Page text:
(We can also choose values in between these points, assuming some more-or-less continuous functions.)

I'll assume (just to simplify the model) that we're close to the optimal mix of consumer goods and service; we just might want more of everything. I won't distinguish between new human and physical capital. I'll ignore the government.

Additional Productivity compounds: our total productive capability increases at the end of the cycle; which means that we can produce even more in the following cycle. Additional Production does not compound; it just means we have that much more stuff in the warehouse, but no change in our inherited capital.

The "capitalist" way is that each person (household) begins the cycle with some amount of money which varies by person. We follow this procedure:

  1. We auction off all the consumer goods in the warehouse, which people will consume during the period. This money goes to consumer firms. Some people don't spend all of their money.
  2. The consumer firms pay the amount invested, plus a premium, to their investors from the previous cycle. Since all the goods in the warehouse have been sold (except for those nobody wants), this money has to be reinvested or "saved" (stuffed in the mattress).
  3. Each person with money left over allocates that money to new investment: They give the money to producers of consumer goods, who (hopefully) spend it on producers of new machinery or human capital.
  4. People auction off their labor to producers; producers of consumer goods compete for labor with producers of capital goods. The money received from auctioning off consumption goods (less payments to previous-cycle investors) and from investment is used to purchase labor. Firms can "save" money if they choose.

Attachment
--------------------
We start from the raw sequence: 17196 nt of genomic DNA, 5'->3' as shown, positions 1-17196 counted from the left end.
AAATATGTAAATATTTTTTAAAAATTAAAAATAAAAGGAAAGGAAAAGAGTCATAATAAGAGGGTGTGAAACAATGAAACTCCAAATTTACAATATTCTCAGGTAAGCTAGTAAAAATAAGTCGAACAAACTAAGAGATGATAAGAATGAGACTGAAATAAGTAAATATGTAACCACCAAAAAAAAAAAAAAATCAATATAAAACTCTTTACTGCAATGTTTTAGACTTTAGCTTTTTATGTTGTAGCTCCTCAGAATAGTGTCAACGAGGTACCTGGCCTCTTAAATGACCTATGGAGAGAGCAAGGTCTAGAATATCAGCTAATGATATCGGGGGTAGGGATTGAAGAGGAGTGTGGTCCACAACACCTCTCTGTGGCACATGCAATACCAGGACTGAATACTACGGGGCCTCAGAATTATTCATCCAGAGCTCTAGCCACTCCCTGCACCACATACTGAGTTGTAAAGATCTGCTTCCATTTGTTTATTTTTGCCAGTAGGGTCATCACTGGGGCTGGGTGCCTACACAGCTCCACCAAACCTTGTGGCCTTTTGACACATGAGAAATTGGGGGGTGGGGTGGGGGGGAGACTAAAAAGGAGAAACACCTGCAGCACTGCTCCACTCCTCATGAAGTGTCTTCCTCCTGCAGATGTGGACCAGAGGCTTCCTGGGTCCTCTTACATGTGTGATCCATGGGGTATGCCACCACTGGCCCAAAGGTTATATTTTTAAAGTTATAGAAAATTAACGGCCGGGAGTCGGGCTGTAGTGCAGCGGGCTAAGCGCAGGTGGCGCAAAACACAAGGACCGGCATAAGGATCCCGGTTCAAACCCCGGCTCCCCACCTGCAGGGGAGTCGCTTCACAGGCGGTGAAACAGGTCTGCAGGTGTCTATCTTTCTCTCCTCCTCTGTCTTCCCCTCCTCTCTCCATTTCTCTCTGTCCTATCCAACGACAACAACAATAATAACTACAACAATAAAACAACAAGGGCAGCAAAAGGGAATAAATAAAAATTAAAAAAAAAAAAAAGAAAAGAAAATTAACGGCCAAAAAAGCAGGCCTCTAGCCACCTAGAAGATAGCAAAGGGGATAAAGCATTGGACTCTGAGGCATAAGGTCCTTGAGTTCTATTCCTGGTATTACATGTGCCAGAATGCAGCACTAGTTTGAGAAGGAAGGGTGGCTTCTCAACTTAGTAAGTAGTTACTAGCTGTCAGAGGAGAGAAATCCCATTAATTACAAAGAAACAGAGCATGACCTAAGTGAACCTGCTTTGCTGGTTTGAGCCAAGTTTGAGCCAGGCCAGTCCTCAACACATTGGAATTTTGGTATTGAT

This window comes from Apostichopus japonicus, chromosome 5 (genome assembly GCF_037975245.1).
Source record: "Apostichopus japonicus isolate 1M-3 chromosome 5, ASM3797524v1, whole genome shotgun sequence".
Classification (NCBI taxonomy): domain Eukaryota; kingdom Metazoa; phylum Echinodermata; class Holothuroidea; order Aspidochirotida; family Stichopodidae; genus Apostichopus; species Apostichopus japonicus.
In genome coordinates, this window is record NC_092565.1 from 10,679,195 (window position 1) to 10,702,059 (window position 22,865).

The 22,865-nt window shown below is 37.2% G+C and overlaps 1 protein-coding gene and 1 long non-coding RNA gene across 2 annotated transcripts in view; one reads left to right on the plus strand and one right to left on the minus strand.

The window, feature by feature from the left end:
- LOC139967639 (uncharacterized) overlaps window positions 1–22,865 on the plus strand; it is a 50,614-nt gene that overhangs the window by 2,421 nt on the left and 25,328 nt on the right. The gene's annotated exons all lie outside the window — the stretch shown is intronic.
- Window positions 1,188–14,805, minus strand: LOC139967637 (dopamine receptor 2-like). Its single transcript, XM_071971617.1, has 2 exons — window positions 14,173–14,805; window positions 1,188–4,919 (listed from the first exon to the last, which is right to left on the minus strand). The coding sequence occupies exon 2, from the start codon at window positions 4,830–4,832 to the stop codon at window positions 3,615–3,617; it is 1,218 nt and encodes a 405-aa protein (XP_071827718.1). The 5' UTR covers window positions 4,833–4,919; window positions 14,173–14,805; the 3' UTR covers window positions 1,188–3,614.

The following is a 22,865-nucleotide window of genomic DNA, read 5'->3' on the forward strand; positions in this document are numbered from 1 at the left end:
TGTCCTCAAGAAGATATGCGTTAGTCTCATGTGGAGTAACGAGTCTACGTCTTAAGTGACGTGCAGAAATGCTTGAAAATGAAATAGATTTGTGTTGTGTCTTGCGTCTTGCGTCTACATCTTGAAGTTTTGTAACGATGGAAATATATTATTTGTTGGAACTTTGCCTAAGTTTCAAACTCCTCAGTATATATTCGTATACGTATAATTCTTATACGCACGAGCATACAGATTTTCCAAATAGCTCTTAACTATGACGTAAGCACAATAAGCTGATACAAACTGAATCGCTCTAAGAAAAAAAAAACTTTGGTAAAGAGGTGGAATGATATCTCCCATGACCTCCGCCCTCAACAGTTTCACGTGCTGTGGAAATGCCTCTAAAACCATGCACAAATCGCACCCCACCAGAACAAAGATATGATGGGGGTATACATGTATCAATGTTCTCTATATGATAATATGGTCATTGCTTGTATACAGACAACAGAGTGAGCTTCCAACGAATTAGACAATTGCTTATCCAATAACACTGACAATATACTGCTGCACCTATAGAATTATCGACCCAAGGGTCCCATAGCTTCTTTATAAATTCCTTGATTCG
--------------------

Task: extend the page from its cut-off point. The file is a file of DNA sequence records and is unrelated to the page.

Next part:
5. The money is paid to workers at the end of the cycle. Note that in this model, production of new capital (unrealistically) requires only labor.
  6. Based on the allocation of labor, we end up with some mix of production of consumer goods and capital.
  7. Producers of consumer goods who have investment money for new capital pay the producers of capital goods for that labor. All of this money goes to the workers creating capital goods.
  8. Companies use the labor to create new capital and consumer goods, and fill the warehouse back up, and we go back to step 1.

One defect in this procedure is that the supply of money is fixed. This means either that people bid less and less money for any given consumer good (because, assuming we're using some labor to create new capital, the quantity of stuff in the warehouse keeps increasing. However, since people can "save" money from one cycle to the next, neither spending nor investing it, there's an incentive to hold onto money to buy goods more cheaply in the next cycle. But if too many people "save" like this, there's no money for investment, productivity doesn't grow (or can fall, if existing capital isn't maintained), and prices will rise.

We have at best a chicken game, where people who "save" their money benefit from those who invest their money. The best outcome is if no one "saves" at all, but what will actually happen is that some people will "save", and we will allocate an inefficiently low amount of labor to create new capital.

To be more efficient, we should introduce new money into the system. But where? How much? Who decides?